UPI: New Zealand Marks End to Coal Power
Coal-fired power is coming to an end in New Zealand as the country focuses on taking the global pole position in renewables, the energy minister said.
"Historically coal has played an important role in ensuring the security of New Zealand's electricity supply, particularly in dry years where our hydro-lake levels are low," New Zealand Energy and Resources Minister Simon Bridges said in a statement. "But significant market investment in other forms of renewable energy in recent years, particularly in geothermal, means that a coal backstop is becoming less of a requirement."
Utility Genesis Energy said Thursday it's on pace to shut down its last two coal-fired power plants by December 2018, effectively marking the end of coal power in New Zealand.
Scimplified: 'Yolks' and 'Shells' Improve Rechargeable Batteries
One big problem faced by electrodes in rechargeable batteries, as they go through repeated cycles of charging and discharging, is that they must expand and shrink during each cycle -- sometimes doubling in volume, and then shrinking back. This can lead to repeated shedding and reformation of their “skin” layer that consumes lithium irreversibly, degrading the battery’s performance over time.
Now a team of researchers at MIT and Tsinghua University in China has found a novel way around that problem: creating an electrode made of nanoparticles with a solid shell, and a “yolk” inside that can change size again and again without affecting the shell. The innovation could drastically improve cycle life, the team says, and provide a dramatic boost in the battery’s capacity and power.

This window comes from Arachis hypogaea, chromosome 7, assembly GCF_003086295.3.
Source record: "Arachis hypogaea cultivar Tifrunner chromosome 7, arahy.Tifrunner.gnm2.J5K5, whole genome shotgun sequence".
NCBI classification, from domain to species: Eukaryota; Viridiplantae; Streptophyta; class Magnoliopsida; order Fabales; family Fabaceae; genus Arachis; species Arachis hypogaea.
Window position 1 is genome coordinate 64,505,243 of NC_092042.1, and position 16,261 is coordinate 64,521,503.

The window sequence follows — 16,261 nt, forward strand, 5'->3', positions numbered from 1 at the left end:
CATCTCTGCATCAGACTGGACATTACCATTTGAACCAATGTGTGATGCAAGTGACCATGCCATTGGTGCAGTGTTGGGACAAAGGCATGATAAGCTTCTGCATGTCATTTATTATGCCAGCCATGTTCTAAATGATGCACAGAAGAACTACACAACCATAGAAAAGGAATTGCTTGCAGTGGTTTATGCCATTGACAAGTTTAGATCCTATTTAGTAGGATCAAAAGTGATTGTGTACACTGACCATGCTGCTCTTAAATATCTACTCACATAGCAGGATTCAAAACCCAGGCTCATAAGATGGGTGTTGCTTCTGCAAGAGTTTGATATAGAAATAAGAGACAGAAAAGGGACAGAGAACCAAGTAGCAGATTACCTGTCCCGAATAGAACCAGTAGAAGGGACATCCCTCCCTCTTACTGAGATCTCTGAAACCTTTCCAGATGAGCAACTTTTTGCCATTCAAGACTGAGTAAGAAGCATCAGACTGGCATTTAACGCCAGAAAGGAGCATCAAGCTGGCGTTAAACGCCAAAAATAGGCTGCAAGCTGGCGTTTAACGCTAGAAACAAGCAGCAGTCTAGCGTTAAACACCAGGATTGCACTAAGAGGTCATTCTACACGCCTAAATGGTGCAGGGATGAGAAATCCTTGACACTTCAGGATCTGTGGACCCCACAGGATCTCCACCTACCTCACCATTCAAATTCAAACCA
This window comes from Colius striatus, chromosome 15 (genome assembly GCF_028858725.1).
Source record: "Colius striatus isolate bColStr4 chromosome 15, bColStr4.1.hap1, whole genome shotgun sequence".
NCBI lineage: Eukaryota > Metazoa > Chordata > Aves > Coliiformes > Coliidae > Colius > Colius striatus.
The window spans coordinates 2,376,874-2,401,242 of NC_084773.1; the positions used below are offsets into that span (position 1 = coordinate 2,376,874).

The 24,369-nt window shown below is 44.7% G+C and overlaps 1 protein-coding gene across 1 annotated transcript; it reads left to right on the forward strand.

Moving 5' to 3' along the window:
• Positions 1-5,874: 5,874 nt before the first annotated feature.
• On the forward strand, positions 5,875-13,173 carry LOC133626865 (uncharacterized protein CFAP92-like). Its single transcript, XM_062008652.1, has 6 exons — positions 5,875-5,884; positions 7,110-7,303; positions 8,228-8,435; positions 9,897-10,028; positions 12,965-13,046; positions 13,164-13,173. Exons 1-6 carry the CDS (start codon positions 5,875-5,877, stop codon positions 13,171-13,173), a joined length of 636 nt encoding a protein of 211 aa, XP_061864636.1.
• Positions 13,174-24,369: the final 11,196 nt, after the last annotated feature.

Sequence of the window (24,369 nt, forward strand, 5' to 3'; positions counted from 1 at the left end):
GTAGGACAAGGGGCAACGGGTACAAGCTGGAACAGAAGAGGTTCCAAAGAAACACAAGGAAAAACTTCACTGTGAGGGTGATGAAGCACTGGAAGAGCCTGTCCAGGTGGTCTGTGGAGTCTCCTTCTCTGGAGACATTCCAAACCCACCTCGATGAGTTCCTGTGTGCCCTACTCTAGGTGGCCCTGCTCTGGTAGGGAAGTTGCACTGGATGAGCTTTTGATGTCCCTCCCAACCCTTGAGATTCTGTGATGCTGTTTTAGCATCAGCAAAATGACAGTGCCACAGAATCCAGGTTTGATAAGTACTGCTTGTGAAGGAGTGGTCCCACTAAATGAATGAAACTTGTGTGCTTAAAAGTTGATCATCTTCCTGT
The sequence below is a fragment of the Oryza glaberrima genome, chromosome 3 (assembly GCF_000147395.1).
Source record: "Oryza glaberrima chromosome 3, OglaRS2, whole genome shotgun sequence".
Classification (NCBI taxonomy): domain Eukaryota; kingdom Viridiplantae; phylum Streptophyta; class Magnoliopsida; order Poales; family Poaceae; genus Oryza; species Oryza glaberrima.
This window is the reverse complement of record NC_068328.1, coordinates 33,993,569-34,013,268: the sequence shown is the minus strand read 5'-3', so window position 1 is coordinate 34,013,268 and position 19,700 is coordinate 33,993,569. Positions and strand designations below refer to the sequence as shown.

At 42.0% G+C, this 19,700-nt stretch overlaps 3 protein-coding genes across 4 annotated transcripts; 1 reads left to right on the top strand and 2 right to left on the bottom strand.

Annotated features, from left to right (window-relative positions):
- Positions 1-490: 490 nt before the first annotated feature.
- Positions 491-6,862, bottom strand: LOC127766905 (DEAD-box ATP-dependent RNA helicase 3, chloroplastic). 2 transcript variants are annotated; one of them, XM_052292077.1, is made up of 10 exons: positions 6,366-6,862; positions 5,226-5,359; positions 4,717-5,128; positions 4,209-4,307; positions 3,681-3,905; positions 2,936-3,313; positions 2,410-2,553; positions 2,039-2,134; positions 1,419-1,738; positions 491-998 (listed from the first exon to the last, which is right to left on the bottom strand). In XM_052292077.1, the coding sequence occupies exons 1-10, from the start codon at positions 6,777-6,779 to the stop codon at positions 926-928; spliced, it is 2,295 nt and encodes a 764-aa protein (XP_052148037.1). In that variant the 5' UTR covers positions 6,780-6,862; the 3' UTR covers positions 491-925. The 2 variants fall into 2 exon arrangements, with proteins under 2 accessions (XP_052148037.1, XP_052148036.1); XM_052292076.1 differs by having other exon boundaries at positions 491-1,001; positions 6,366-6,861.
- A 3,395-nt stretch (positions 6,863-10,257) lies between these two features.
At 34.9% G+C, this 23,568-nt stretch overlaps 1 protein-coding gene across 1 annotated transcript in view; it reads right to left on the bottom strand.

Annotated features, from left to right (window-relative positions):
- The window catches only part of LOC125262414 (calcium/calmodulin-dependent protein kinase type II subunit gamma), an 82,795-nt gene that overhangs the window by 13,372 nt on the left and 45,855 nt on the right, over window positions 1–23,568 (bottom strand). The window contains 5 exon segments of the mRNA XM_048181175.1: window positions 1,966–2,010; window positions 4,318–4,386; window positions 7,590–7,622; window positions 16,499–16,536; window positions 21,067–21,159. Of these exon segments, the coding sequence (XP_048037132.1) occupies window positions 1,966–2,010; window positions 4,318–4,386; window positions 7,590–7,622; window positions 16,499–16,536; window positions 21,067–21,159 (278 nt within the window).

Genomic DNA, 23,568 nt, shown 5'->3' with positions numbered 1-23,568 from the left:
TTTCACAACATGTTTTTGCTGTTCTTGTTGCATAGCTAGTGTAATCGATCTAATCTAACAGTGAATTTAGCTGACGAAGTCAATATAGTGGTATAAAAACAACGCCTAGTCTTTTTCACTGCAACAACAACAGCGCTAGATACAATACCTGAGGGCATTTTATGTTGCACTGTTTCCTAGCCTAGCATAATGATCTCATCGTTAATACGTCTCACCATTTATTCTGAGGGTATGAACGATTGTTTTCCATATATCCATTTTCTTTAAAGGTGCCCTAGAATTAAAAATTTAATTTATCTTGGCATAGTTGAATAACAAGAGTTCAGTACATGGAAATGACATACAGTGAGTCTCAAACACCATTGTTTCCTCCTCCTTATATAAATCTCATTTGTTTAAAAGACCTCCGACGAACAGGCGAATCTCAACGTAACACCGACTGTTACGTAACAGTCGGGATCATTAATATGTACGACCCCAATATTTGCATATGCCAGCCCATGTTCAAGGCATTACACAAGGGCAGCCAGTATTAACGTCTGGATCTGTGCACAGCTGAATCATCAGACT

Utility Dive: The Other Death Spiral Utilities Are Beginning to Deal With
The central lesson for utilities in the talk of a death spiral is if they don’t give their customers what they want, they go elsewhere.
To date, that talk is mostly about rooftop solar taking their revenues, but some utilities have begun to notice some of their biggest key accounts looking for greener pastures. Well, greener energy.
“This is a new environment. You don’t just build it and shove it in the rate base. There is a more open dialogue. Renewable energy is at the center of that,” explained Altenex Managing Director Duncan McIntyre.
Reuters: New Tidal Energy System Could Help Power U.K., Say Developers
Harnessing tidal power around the U.K.'s coast has so far been limited by the cost of the large dams and barrages required and unpredictable results.
A British company, in conjunction with Oxford University researchers, believes it has devised a way to overcome this obstacle by creating a new type of horizontal-axis turbine that can be used underwater at depths of up to 30 meters, at an economical cost.
Conventional propeller-type turbines are like underwater wind turbines and the number of suitable sites for them are vastly reduced by the size of their large blades, limiting their use to waters at least 30 meters deep. The THAWT (Transverse Horizontal Axis Water Turbine) technology, by contrast, is designed for deployment in shallower, lower velocity, tidal waters.
TechCrunch: Solar Power Startup Bright Raises $4 Million to Distribute Energy in the Developing World
Bright, a solar panel installation and distribution startup, pulled in $4 million in seed money to build out its solar software and financing team.
The startup launched out of the last batch of Y Combinator and began building in Mexico last year. Energy is expensive and often complicated in the country, costing upwards of $4,000 MXD ($250 USD) in hot summer months in some cases, according to the Mexican Federal Electric Commission.
The Mexican government has a program to subsidize energy costs for the poorest citizens, but it doesn’t cover everyone. This is where Bright founder Jonah Greenberger sees potential. The 28-year-old founder and former Chevron exec likens government subsidies to letting the DMV control energy.